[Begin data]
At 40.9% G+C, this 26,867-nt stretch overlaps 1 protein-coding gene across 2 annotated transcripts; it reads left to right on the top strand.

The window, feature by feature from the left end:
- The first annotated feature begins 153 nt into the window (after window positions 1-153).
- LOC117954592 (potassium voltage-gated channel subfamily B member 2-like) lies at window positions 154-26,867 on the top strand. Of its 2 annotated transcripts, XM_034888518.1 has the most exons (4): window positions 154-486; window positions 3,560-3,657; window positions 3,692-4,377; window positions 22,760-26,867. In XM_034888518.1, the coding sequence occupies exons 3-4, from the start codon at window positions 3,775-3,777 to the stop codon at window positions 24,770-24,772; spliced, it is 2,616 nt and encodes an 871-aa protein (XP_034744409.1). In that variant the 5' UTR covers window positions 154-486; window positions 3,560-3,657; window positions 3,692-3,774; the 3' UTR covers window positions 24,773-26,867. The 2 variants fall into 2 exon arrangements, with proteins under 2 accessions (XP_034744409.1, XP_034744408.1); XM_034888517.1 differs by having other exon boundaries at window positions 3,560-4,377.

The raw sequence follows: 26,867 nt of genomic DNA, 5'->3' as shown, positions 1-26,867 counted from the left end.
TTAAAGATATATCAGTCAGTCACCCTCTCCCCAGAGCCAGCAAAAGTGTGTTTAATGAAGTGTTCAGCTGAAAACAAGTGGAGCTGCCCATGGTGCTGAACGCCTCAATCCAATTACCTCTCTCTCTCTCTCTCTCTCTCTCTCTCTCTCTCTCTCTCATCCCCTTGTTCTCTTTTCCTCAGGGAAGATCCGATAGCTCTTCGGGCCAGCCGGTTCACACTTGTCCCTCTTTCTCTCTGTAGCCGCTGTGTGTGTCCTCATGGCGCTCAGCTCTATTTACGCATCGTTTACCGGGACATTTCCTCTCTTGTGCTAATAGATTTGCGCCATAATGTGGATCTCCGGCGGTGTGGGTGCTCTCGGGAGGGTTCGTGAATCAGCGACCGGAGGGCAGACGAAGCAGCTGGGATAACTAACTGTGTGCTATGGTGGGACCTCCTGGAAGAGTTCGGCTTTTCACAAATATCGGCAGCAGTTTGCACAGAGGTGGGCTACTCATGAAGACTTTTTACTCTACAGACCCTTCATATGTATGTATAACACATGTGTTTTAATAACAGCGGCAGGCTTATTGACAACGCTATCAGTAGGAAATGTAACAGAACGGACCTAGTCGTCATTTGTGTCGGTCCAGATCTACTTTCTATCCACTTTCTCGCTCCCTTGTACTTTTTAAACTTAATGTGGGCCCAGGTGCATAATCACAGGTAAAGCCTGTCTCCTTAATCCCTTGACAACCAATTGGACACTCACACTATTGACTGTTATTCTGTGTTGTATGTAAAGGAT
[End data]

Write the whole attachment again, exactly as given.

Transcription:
At 40.9% G+C, this 26,867-nt stretch overlaps 1 protein-coding gene across 2 annotated transcripts; it reads left to right on the top strand.

The window, feature by feature from the left end:
- The first annotated feature begins 153 nt into the window (after window positions 1-153).
- LOC117954592 (potassium voltage-gated channel subfamily B member 2-like) lies at window positions 154-26,867 on the top strand. Of its 2 annotated transcripts, XM_034888518.1 has the most exons (4): window positions 154-486; window positions 3,560-3,657; window positions 3,692-4,377; window positions 22,760-26,867. In XM_034888518.1, the coding sequence occupies exons 3-4, from the start codon at window positions 3,775-3,777 to the stop codon at window positions 24,770-24,772; spliced, it is 2,616 nt and encodes an 871-aa protein (XP_034744409.1). In that variant the 5' UTR covers window positions 154-486; window positions 3,560-3,657; window positions 3,692-3,774; the 3' UTR covers window positions 24,773-26,867. The 2 variants fall into 2 exon arrangements, with proteins under 2 accessions (XP_034744409.1, XP_034744408.1); XM_034888517.1 differs by having other exon boundaries at window positions 3,560-4,377.

The raw sequence follows: 26,867 nt of genomic DNA, 5'->3' as shown, positions 1-26,867 counted from the left end.
TTAAAGATATATCAGTCAGTCACCCTCTCCCCAGAGCCAGCAAAAGTGTGTTTAATGAAGTGTTCAGCTGAAAACAAGTGGAGCTGCCCATGGTGCTGAACGCCTCAATCCAATTACCTCTCTCTCTCTCTCTCTCTCTCTCTCTCTCTCTCTCTCTCATCCCCTTGTTCTCTTTTCCTCAGGGAAGATCCGATAGCTCTTCGGGCCAGCCGGTTCACACTTGTCCCTCTTTCTCTCTGTAGCCGCTGTGTGTGTCCTCATGGCGCTCAGCTCTATTTACGCATCGTTTACCGGGACATTTCCTCTCTTGTGCTAATAGATTTGCGCCATAATGTGGATCTCCGGCGGTGTGGGTGCTCTCGGGAGGGTTCGTGAATCAGCGACCGGAGGGCAGACGAAGCAGCTGGGATAACTAACTGTGTGCTATGGTGGGACCTCCTGGAAGAGTTCGGCTTTTCACAAATATCGGCAGCAGTTTGCACAGAGGTGGGCTACTCATGAAGACTTTTTACTCTACAGACCCTTCATATGTATGTATAACACATGTGTTTTAATAACAGCGGCAGGCTTATTGACAACGCTATCAGTAGGAAATGTAACAGAACGGACCTAGTCGTCATTTGTGTCGGTCCAGATCTACTTTCTATCCACTTTCTCGCTCCCTTGTACTTTTTAAACTTAATGTGGGCCCAGGTGCATAATCACAGGTAAAGCCTGTCTCCTTAATCCCTTGACAACCAATTGGACACTCACACTATTGACTGTTATTCTGTGTTGTATGTAAAGGAT